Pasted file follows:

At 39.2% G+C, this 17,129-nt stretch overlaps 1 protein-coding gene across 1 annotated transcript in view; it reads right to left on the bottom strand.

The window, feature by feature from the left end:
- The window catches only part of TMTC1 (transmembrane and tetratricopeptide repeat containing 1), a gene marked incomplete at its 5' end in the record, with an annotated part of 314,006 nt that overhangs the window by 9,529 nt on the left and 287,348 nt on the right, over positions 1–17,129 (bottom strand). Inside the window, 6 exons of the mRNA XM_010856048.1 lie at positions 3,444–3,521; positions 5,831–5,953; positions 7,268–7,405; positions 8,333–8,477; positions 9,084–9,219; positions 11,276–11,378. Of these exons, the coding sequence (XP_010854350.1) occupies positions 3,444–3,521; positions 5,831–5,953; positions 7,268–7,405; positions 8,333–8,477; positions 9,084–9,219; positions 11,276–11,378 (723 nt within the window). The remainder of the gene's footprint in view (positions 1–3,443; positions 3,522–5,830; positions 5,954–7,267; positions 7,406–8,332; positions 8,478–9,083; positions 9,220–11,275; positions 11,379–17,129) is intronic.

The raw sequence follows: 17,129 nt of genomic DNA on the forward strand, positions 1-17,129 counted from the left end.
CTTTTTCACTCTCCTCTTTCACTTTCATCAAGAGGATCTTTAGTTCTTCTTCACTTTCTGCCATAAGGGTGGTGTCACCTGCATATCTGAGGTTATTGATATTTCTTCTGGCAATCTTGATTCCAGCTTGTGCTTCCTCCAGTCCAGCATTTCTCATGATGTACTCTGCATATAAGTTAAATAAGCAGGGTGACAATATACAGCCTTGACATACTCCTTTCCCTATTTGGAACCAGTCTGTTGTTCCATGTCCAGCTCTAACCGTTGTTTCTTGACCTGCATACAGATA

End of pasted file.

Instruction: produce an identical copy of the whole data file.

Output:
At 39.2% G+C, this 17,129-nt stretch overlaps 1 protein-coding gene across 1 annotated transcript in view; it reads right to left on the bottom strand.

The window, feature by feature from the left end:
- The window catches only part of TMTC1 (transmembrane and tetratricopeptide repeat containing 1), a gene marked incomplete at its 5' end in the record, with an annotated part of 314,006 nt that overhangs the window by 9,529 nt on the left and 287,348 nt on the right, over positions 1–17,129 (bottom strand). Inside the window, 6 exons of the mRNA XM_010856048.1 lie at positions 3,444–3,521; positions 5,831–5,953; positions 7,268–7,405; positions 8,333–8,477; positions 9,084–9,219; positions 11,276–11,378. Of these exons, the coding sequence (XP_010854350.1) occupies positions 3,444–3,521; positions 5,831–5,953; positions 7,268–7,405; positions 8,333–8,477; positions 9,084–9,219; positions 11,276–11,378 (723 nt within the window). The remainder of the gene's footprint in view (positions 1–3,443; positions 3,522–5,830; positions 5,954–7,267; positions 7,406–8,332; positions 8,478–9,083; positions 9,220–11,275; positions 11,379–17,129) is intronic.

The raw sequence follows: 17,129 nt of genomic DNA on the forward strand, positions 1-17,129 counted from the left end.
CTTTTTCACTCTCCTCTTTCACTTTCATCAAGAGGATCTTTAGTTCTTCTTCACTTTCTGCCATAAGGGTGGTGTCACCTGCATATCTGAGGTTATTGATATTTCTTCTGGCAATCTTGATTCCAGCTTGTGCTTCCTCCAGTCCAGCATTTCTCATGATGTACTCTGCATATAAGTTAAATAAGCAGGGTGACAATATACAGCCTTGACATACTCCTTTCCCTATTTGGAACCAGTCTGTTGTTCCATGTCCAGCTCTAACCGTTGTTTCTTGACCTGCATACAGATA